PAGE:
But as with so many companies and chemicals, the replacements may be just as harmful. This highlights the serious problems with our regulatory system for chemicals. Companies are allowed to use them until they are proven toxic, and thousands of consumers have then been exposed. When they change to a slightly different chemical, as in this case, and use it until it is proven unsafe, consumers are once again being exposed toxics. It’s just common sense that chemicals in our food needs to be tested for safety before allowed into our products. That’s why we need the Safe Chemicals Act.
What you can do: In the meantime, it makes sense to avoid eating microwave popcorn from bags. You can use this glass microwave popcorn maker, or make it the old fashioned way like I do, on the stove in a pot with oil.
3. Avoid Factory Farmed Meats
As I wrote last year, factory farming contributes to air pollution and global warming in significant and troubling ways. Industrial farms emit toxic hydrogen sulfide, ammonia, and methane, while using massive amounts of fossil fuels to operate. In fact, they emit 90 million tons of carbon dioxide every year.
What you can do: Again, it makes sense to buy organic (and preferably local) meats as much as possible.
4. Buy Locally Produced Foods
To limit smog (ground level ozone) and global warming that results from automobile exhaust, eat locally sourced food whenever possible. Consider this: an average food item travels between 1,500 and 2,500 miles before hitting the grocery store shelves. It was likely carried in a huge gas guzzling, ozone-depleting truck. An average, non-locally-produced meal produces up to 17 times the amount of carbon dioxide emissions of a meal of food produced locally. The food industry is responsible for about one fifth of the US consumption of petroleum. Only a small fraction of this is used at the farms – the rest is used for keeping food cold, transporting it, and packaging. By shopping at a local farmer’s market, most of those packaging and transportation costs can be saved by simply bringing cloth bags.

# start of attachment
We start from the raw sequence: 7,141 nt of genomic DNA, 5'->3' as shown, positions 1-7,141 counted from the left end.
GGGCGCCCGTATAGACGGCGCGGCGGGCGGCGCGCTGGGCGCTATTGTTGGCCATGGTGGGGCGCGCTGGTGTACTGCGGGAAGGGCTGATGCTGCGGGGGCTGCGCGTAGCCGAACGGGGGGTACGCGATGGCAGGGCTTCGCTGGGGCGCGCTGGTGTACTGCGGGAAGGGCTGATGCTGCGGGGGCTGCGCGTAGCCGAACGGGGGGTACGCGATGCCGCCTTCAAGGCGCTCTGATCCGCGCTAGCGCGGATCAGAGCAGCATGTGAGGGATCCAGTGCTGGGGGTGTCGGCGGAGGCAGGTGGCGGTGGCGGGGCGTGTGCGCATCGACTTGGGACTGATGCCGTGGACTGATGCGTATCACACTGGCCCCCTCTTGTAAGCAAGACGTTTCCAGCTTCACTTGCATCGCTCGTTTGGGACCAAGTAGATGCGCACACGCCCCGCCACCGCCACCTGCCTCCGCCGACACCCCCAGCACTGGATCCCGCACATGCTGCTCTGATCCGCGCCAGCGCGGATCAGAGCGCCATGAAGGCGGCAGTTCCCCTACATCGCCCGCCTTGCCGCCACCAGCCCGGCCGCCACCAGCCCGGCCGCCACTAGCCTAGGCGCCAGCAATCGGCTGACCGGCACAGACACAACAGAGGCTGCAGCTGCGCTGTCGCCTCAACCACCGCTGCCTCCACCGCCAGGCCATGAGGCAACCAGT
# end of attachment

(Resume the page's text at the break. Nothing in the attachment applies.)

What you can do: Everyone will breathe easier–and you will be feeding your family healthier and tastier food too if you shop at local farmer’s markets or CSA’s.
5. Eat Safer Fish
*Damage brain development
*Cause learning disabilities
*Result in language disorders and memory problems
*Impair vision and hearing; and many other harmful effects
*Adult exposure to mercury is associated with heart disease and other cardiovascular illnesses
What you can do: Even with the new mercury rulings, we’ll still need to be vigilant about avoiding mercury to protect the health of our families. Check out this safer fish list, and read about how to find safer seafood here. Because of safety and environmental problems at the fish counter, I advocate eating only wild fish (not farmed), or no fish at all.
These are just a few ideas of how you can fight for clean air at your dining room table. Advocating for clean air isn’t all protests, phone calls, and online petitions. Small choices that we make everyday can reduce our family’s exposures to toxic chemicals and create healthier air for everyone!
Photo credit: Katy Farber